planned to cork the harbor before fir
ing a shot. says that on the day
of his departure a big merchantman,
flying the Japanese flag, approached
tire entrance and in the narrowest
part of the channel suddenly stopped,
signalled "I am sinking" and com
menced to settle. Luckily a tug with
steam up was close by and towed the
Japanese vessel into a shallow part of
the outer harbor. The merchantman
was loaded with iron. Her captain
declared he had been caught in a
storm and the pumps, which had kept
the steamer afloat, broke down just as
the entrance of Port Arthur was
HAILED WITH SATISFACTION.
Russian Press Sees Change in Atti
tude of United States.
St. Petersburg, March 5.The Rus
sian press hails with great satisfac
tion the American dispatches of the
last few days as indicating a change
in the disposition of the Washington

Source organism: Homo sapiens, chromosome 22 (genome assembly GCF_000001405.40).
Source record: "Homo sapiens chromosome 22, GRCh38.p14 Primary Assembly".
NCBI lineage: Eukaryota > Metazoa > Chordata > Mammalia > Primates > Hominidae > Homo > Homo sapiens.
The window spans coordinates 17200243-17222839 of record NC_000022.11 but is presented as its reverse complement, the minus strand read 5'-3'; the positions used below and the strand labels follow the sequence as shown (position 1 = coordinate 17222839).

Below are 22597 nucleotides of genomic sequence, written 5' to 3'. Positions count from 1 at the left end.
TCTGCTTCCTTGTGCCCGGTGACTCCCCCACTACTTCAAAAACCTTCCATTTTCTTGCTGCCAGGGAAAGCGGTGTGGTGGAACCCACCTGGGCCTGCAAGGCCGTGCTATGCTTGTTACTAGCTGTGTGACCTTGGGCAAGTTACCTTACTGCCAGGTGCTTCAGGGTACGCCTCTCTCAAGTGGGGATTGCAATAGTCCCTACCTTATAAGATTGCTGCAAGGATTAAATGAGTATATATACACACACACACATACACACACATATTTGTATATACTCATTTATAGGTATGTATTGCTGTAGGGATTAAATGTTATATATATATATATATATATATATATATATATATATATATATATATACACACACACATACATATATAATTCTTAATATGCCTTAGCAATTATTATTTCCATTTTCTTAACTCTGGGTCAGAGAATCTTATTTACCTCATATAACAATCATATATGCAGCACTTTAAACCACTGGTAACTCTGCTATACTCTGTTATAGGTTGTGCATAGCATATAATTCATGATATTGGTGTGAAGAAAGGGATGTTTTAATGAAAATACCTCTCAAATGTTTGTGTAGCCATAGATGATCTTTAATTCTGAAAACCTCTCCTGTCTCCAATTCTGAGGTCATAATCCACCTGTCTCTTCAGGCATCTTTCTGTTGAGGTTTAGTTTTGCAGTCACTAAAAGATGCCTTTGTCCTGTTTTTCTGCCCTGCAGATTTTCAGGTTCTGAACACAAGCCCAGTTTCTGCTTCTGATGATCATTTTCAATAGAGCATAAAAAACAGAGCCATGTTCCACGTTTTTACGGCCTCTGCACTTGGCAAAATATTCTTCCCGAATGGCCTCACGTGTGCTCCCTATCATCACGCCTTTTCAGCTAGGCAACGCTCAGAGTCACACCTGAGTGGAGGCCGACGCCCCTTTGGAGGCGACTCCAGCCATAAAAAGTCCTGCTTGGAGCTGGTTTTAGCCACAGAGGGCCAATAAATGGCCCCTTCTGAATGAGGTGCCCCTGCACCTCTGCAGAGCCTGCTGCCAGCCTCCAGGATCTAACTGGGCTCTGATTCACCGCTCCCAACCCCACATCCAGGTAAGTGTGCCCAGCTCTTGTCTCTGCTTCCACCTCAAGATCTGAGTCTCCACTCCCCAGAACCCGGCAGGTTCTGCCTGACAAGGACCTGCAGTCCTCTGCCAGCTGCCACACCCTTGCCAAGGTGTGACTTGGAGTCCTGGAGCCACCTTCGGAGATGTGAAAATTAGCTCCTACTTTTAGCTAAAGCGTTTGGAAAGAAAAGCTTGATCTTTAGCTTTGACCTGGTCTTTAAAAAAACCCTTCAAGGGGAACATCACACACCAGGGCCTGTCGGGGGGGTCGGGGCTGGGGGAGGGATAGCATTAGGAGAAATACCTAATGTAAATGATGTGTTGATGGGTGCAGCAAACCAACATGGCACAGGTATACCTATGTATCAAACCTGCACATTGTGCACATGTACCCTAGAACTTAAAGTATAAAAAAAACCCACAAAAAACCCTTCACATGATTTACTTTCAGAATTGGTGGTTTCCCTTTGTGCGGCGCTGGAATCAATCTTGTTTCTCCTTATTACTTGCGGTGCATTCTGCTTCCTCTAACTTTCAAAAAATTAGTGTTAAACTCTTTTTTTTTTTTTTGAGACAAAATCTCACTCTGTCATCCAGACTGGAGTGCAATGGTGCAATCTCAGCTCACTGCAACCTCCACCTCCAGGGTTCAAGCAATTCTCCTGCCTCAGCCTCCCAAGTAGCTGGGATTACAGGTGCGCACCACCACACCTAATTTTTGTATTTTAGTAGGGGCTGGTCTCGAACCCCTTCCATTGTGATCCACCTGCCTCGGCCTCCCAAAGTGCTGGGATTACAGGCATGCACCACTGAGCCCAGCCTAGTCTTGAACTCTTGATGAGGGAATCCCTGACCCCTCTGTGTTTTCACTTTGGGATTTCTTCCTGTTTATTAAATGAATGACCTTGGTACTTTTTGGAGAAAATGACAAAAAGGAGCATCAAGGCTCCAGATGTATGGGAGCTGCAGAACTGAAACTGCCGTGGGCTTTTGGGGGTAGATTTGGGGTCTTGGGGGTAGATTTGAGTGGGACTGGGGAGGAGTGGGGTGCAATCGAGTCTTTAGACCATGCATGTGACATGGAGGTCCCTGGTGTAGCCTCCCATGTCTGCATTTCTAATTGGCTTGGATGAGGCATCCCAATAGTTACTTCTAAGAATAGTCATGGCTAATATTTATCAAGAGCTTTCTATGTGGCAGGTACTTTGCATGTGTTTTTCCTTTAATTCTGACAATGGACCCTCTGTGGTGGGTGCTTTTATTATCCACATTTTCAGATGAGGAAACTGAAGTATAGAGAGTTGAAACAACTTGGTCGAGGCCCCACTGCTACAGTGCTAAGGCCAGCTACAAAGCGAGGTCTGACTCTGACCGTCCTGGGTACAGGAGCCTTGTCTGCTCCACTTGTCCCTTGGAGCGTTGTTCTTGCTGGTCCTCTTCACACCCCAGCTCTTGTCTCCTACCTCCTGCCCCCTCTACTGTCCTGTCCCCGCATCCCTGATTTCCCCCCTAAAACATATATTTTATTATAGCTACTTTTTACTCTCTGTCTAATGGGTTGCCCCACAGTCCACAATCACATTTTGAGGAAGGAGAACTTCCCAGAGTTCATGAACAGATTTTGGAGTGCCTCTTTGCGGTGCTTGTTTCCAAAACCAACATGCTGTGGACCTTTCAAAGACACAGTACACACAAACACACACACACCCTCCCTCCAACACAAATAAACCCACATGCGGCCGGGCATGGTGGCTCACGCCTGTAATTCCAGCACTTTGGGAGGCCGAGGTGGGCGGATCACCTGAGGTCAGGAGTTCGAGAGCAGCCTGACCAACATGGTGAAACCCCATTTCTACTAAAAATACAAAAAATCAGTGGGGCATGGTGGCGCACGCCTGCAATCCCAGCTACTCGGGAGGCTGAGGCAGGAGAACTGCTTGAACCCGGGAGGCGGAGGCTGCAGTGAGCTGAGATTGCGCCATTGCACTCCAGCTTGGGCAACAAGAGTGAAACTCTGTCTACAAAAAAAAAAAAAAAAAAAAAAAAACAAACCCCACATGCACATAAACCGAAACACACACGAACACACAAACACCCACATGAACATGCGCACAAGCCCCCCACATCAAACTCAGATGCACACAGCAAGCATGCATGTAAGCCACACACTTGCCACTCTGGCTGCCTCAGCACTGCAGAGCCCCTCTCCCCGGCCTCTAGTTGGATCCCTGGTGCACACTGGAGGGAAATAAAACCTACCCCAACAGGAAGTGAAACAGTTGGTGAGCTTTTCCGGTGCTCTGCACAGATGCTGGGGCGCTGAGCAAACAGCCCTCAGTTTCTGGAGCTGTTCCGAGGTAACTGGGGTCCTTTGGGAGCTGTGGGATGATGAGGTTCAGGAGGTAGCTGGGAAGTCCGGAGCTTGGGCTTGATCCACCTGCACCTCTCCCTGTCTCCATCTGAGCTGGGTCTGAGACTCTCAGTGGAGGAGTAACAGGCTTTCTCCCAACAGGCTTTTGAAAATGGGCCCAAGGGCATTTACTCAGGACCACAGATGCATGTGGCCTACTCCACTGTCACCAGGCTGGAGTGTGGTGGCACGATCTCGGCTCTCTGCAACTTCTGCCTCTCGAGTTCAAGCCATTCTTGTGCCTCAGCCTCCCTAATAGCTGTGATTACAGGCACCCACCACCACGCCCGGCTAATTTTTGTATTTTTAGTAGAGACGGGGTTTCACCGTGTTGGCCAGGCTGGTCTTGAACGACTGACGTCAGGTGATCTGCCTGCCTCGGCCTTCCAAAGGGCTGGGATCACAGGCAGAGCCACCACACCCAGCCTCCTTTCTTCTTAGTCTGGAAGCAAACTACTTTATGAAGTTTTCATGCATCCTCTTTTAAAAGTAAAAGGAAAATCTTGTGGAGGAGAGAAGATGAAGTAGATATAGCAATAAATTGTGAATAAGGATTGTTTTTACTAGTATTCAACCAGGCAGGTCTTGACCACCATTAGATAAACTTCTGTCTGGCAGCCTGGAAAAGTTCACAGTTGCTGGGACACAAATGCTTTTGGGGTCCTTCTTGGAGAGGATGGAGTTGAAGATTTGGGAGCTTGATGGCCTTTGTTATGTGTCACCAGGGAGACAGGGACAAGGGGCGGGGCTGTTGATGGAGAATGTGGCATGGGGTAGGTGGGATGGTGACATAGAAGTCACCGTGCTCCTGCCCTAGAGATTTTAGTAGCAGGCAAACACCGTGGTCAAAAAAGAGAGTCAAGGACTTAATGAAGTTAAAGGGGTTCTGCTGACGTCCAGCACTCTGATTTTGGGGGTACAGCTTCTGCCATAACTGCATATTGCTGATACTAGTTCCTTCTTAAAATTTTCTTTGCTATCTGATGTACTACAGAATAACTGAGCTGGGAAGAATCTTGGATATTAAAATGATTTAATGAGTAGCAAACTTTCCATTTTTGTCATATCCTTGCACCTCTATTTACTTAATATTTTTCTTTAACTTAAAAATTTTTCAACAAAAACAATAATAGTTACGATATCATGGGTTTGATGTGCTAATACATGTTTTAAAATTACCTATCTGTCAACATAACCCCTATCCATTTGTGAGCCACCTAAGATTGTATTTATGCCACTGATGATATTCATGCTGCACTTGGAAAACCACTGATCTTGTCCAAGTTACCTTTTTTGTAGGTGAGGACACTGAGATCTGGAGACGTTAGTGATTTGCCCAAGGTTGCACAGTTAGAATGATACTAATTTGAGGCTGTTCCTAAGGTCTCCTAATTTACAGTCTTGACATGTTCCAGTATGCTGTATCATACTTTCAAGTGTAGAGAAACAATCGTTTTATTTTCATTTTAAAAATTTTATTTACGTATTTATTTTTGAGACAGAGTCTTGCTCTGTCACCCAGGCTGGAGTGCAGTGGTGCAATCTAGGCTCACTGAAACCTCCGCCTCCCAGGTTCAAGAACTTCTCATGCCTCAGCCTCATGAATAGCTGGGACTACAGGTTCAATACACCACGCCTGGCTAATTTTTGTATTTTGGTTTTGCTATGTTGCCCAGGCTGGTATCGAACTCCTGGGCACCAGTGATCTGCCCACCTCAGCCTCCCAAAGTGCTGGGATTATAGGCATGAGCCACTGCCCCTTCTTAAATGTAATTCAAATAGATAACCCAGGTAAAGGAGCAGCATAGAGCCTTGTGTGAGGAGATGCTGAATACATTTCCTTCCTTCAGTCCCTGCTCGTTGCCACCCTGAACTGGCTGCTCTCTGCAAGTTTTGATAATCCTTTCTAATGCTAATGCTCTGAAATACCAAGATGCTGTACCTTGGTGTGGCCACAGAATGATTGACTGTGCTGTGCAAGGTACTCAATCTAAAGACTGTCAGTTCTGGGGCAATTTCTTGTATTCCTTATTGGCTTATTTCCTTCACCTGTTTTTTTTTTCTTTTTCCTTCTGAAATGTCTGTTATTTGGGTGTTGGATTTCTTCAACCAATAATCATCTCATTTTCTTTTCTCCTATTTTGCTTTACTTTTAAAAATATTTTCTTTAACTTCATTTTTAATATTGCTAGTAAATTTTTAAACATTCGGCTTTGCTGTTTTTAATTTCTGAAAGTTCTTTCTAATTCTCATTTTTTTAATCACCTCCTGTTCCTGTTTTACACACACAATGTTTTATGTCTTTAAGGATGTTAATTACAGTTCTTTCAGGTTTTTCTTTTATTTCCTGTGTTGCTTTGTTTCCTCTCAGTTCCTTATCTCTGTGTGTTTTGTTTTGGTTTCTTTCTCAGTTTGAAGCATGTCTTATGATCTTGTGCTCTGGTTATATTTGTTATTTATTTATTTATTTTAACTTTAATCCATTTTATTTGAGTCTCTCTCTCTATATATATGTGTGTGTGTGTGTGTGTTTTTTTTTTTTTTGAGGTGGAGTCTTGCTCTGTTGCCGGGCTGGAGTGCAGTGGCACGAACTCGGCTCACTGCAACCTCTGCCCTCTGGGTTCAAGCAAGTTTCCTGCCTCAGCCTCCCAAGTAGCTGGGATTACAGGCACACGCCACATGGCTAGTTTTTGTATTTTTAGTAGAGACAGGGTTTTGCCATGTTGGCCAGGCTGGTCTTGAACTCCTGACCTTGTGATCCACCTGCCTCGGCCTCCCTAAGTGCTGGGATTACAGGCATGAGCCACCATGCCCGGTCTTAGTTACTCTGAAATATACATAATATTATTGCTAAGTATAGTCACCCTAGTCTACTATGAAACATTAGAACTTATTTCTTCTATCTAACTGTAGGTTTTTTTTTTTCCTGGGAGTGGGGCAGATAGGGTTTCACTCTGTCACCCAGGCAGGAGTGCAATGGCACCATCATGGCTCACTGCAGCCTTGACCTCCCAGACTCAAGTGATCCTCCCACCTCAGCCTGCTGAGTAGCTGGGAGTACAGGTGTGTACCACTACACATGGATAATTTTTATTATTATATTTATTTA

government toward Russia. The
Bourse Gazette and the Novoe Vrem
ya discuss in a sober minded fashion
Russo-American relations and "the dan
ger of a permanent estrangement. The
Gazette says there is something pro
foundly regrettable in the present re
lations between the se two world pow
TERROR AT PORT ARTHUR.
Prospect of Famine Causing Inhab
itan ts to Flee.
Chefoo, March E.Report from Port
Arthur say the population there is in
a state of extreme terror. Lawless
ness is increasing and the prospects
of lamine Is causi ng inhabitants to
seek' safety in flight.
MARTIAL LAW DECLARED.
Japanese Commander at Seoul Issues
Seoul, March 5.General liiouye,
the Japanese commander, with the
consent of the Korean government,
has issued a proclamation of martial
Trade Affected by War.
Odessa, March 5.Another detach